Return on invested capital (ROIC)
The return on invested capital model, which is similar in scope to activity-based costing (ABC) practices, is designed around the equation as it pertains to the outsource provider’s net profits. It is quite difficult to truly calculate what each element in the numerator and denominator really are on an ongoing basis. That said, the ROIC model is the most dynamic and the best choice for financially savvy partners to work together for mutual benefit.
In an ROIC equation above, component values can be changed to suit the provider’s objectives for his return on invested capital target. Different parts of the equation can be increased or decreased without impacting the desired ROIC as long as give and take are monitored. For instance, the provider might be willing to accept less profit in exchange for accelerating a customer’s payment schedule. As an alternative, the customer may requests its payment terms to be pushed to a later date in exchange for a larger profit margin.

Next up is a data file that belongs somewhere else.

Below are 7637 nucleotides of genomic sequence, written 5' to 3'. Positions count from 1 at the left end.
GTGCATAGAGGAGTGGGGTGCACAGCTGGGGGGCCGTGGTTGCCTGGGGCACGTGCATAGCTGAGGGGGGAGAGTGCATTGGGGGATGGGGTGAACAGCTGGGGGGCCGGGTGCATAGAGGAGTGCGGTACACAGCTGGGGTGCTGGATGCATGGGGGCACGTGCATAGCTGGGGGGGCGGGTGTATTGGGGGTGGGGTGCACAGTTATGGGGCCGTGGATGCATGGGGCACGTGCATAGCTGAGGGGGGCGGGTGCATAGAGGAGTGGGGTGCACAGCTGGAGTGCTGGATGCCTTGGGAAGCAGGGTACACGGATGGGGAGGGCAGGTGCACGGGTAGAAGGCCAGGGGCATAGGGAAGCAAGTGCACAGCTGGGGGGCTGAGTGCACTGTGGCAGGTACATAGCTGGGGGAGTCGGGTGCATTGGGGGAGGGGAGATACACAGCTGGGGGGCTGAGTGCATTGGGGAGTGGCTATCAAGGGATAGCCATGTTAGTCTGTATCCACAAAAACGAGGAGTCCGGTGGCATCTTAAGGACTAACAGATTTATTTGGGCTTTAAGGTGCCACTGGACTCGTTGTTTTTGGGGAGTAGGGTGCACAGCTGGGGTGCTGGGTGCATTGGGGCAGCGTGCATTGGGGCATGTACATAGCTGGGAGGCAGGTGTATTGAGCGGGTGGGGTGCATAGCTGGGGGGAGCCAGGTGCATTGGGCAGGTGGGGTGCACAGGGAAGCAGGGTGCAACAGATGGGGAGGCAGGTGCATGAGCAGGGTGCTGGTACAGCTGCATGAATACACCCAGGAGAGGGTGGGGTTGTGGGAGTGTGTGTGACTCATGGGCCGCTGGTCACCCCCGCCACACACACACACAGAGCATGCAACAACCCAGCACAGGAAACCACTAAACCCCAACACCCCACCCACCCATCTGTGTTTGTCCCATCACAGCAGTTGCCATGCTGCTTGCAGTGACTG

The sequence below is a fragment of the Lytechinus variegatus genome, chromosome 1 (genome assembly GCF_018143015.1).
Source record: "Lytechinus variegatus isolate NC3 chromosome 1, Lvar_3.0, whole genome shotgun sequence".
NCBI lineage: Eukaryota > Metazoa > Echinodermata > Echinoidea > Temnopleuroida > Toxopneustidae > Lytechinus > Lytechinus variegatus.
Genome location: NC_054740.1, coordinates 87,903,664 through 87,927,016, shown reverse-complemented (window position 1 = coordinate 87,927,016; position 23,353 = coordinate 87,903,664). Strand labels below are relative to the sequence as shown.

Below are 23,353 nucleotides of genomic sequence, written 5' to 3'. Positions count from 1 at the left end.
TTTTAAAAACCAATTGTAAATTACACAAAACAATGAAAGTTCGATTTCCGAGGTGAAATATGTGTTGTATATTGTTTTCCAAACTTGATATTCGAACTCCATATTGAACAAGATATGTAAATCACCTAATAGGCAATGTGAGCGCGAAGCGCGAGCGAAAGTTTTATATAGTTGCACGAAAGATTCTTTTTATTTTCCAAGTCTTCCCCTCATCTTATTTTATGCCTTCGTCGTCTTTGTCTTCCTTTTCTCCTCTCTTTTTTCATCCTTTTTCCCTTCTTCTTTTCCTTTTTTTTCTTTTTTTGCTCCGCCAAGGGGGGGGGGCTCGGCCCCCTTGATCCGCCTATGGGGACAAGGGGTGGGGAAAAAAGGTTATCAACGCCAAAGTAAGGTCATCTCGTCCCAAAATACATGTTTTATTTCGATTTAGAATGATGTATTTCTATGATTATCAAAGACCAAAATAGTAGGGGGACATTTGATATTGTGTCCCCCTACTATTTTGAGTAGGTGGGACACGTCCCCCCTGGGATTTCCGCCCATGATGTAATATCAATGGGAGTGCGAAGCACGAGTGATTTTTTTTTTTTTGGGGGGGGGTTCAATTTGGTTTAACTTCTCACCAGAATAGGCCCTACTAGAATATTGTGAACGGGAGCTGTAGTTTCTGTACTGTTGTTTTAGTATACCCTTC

Like cost plus pricing, this model can also be applied to most product programs across various technologies.
Don’t get lost in the details
Manufacturing contract agreements that do not clearly fall into any one of the above models can incorporate a multitude of different elements. These contracts might involve pricing practices in which an OEM sourcing products from a provider for two years might pay a unit price equivalent to $X/unit. However, if the OEM engages with the provider for three years, the unit pricing may be lowered.